On September 27 we had quite the cetacean sightings. At least 5 Fin whales were spotted along with a Humpback whale that made it's first appearance on Jeffreys Ledge this season. Viper, a whale that has spent a lot of time a bit further north with our whale watching friends at Bar Harbor Whale Watch over the course of this year's feeding season, was spotted. Viper was doing a bit of traveling but still allowed us a chance to spend some time with this particular whale.
Viper of course was not the only surprise. Little did we know what else was lurking around the water and this time it was not even a baleen whale, it was a toothed-whale. To be more specific, about 20-25 of these toothed-whales. We happened to come across a pod of Common dolphins!!!
Granite State has seen these animals. Half of our crew had never even seen these cetaceans before and we've spent A LOT of time on the water. What an incredible surprise!!! These animals look a bit different than our usual suspects of dolphins (namely Atlantic white-sided dolphins) and boy were these whales quick.
If you thought white-sided dolphins were tricky to get photographs of, these whales were even more unexpectedly zip-zooming in every which direction around the boat.
Unique coloration pattern of a Common Dolphin above vs. an Atlantic white-sided dolphin below (photo taken earlier this season)
Today continued with more surprises in and around Jeffreys Ledge as we finally got out on the water for the first time for the month of October. We ended up carefully maneuvering through an area where lots of endangered Right whales were around. Scattered out in the distance in so many different directions were those distinct v-shaped blows and smooth, dark tails, known as a Right whale. A few areas where these whales were occupying included lots of white water and knew a surface active group (SAG) was in effect. Of course Right whales weren't the only animals utilizing Jeffreys Ledge today. A pair of Fin whales were found swimming along together.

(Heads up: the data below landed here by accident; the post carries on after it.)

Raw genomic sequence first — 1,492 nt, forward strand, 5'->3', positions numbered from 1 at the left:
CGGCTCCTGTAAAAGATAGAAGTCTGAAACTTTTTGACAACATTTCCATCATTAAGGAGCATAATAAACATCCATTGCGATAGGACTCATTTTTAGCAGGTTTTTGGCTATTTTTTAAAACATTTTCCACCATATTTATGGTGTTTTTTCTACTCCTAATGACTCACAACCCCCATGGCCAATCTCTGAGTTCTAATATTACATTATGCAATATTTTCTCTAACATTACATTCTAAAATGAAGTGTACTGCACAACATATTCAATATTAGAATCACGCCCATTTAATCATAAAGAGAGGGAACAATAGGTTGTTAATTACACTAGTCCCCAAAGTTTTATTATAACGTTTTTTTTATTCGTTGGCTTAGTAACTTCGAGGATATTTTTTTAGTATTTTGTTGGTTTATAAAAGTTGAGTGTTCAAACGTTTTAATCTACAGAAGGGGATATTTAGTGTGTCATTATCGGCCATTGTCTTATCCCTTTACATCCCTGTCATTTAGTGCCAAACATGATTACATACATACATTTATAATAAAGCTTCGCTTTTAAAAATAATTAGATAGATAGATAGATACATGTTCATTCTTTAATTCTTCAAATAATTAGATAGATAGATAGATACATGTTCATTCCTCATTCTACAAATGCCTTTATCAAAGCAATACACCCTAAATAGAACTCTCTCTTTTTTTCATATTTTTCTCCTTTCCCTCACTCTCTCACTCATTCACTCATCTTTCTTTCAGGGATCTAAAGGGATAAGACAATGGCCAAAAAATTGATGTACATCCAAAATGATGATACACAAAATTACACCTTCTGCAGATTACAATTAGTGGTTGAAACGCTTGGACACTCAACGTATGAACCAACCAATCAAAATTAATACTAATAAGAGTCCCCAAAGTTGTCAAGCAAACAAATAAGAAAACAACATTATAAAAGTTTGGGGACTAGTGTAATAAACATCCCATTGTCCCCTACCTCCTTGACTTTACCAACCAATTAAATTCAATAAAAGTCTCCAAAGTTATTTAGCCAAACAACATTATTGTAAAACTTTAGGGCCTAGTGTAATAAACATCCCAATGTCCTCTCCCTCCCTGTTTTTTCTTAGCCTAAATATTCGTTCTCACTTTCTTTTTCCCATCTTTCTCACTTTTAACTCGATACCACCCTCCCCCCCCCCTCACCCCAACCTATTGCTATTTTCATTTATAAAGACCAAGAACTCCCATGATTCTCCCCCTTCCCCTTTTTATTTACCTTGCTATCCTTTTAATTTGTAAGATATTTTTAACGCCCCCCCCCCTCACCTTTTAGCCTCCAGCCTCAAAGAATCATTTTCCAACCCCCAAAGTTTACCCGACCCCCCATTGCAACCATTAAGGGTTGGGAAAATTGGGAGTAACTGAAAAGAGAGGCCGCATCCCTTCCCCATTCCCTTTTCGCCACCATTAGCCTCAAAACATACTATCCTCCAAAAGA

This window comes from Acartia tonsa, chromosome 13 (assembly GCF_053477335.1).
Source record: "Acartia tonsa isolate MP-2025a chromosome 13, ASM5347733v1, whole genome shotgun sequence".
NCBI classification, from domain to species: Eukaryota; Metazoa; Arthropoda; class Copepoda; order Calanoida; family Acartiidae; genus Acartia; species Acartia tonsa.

The dorsal fins of our Fin whales. Note the animal below has ever so slightly a more "bent" or angled dorsal fin compared to the more "triangular" or upright fin above.These massively large animals were so graceful as they synchronized their surfacings together; a feat that is quite impressive when you think just one of these animals can reach lengths over 60ft and weigh 60+ tons!
We are down to our last weekend of the 2011 Season. The weather finally seems like it wants to cooperate for us so feel free to get your last "whale fix" and go whale watching in the next few days this holiday weekend!
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